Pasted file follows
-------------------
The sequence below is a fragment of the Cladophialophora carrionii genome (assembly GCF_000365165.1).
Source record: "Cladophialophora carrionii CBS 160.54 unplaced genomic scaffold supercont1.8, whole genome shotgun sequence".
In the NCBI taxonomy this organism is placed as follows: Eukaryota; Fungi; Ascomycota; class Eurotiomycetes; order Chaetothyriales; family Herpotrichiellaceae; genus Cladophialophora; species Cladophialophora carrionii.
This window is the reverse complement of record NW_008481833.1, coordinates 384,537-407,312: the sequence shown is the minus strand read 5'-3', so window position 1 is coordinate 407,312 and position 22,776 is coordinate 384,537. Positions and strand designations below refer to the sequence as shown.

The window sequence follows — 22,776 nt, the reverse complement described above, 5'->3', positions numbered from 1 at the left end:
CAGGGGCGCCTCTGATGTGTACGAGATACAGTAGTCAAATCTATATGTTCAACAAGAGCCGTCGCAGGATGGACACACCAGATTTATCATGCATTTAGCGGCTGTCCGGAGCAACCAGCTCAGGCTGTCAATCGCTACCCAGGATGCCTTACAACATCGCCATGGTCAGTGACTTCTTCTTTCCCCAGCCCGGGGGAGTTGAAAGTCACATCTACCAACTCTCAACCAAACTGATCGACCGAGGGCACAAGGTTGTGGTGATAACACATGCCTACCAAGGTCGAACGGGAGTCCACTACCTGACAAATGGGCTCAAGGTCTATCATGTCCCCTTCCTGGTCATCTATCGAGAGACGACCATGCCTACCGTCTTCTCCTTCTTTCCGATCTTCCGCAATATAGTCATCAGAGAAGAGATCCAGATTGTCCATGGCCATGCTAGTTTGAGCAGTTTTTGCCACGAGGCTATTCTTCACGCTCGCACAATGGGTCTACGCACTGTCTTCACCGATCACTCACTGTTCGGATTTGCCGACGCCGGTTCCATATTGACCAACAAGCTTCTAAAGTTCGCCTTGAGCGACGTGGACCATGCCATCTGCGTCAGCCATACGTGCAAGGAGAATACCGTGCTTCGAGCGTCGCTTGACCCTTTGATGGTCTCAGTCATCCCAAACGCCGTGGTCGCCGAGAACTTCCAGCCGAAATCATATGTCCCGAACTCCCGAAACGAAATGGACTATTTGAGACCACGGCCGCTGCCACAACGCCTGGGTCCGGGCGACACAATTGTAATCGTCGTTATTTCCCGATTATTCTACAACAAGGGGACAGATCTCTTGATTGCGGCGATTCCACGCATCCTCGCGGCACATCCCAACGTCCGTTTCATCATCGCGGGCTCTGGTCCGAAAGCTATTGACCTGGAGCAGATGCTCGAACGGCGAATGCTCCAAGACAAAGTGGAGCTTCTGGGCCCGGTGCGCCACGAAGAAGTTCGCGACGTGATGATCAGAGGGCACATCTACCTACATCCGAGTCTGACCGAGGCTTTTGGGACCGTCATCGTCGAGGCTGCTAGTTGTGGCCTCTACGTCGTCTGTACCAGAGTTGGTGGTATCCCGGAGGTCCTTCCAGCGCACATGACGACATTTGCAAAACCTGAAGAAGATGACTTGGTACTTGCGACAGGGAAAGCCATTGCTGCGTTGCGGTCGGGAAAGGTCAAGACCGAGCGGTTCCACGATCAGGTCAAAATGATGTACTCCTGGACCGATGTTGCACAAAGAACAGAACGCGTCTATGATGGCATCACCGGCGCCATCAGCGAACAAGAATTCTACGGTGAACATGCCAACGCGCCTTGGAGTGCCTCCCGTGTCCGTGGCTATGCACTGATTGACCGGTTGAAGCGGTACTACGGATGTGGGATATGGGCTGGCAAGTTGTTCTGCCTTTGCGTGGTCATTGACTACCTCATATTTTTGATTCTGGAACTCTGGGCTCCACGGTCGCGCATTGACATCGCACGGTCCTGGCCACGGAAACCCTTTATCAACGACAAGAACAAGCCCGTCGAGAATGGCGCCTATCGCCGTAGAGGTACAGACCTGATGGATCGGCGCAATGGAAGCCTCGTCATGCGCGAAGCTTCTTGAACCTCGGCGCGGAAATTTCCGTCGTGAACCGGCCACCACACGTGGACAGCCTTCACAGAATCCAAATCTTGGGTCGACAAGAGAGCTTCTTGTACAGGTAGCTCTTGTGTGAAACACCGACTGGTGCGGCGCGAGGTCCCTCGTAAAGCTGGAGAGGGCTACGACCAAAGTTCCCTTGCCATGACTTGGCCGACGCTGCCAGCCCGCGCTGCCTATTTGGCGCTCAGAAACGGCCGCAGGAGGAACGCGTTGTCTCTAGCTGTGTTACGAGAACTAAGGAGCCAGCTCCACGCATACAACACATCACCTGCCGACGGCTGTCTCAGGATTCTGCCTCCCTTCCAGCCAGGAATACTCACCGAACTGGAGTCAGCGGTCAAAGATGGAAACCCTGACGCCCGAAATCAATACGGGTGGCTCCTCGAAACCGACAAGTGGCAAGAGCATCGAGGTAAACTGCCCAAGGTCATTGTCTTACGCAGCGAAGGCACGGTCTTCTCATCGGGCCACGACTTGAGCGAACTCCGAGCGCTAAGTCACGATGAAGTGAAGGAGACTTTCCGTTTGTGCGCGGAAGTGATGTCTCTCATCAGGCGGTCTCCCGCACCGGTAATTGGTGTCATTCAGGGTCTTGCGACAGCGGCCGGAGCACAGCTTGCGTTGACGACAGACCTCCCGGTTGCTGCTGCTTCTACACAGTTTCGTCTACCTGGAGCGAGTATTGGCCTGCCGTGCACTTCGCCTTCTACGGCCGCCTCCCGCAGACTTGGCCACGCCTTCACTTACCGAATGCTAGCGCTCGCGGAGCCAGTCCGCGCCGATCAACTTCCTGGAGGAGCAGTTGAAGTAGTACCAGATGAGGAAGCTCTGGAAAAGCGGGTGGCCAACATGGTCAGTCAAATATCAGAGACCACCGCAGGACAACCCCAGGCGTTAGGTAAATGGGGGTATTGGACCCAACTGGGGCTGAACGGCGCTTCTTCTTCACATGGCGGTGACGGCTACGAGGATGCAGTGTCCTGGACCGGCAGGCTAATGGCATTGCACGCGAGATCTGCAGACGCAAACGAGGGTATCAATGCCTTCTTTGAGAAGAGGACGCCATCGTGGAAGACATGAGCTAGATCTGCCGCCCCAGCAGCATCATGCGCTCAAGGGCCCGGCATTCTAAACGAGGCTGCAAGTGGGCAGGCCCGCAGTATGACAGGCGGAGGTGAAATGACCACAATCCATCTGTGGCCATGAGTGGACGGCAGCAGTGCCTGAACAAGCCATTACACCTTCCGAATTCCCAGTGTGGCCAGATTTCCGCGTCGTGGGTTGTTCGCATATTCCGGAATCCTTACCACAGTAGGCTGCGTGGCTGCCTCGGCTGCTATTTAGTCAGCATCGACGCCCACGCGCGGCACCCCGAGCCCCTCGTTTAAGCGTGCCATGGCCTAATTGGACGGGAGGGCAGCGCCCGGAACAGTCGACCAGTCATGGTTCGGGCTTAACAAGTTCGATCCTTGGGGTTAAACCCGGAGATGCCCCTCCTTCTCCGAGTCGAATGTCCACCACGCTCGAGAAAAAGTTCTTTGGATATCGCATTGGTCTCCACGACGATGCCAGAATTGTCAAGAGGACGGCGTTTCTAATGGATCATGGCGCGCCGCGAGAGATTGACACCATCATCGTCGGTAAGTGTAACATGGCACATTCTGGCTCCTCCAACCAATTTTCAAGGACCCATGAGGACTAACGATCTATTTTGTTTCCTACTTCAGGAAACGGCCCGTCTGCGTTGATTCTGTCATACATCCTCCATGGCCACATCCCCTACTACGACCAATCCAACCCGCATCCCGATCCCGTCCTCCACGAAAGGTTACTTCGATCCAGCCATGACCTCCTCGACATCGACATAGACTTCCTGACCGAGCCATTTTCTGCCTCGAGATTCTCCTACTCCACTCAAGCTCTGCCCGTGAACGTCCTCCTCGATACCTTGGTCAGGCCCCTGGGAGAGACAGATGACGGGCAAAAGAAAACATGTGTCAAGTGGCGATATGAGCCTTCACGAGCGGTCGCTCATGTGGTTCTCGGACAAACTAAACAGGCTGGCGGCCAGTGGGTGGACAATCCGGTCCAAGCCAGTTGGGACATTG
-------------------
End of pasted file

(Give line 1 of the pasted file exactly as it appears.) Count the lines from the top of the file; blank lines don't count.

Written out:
The sequence below is a fragment of the Cladophialophora carrionii genome (assembly GCF_000365165.1).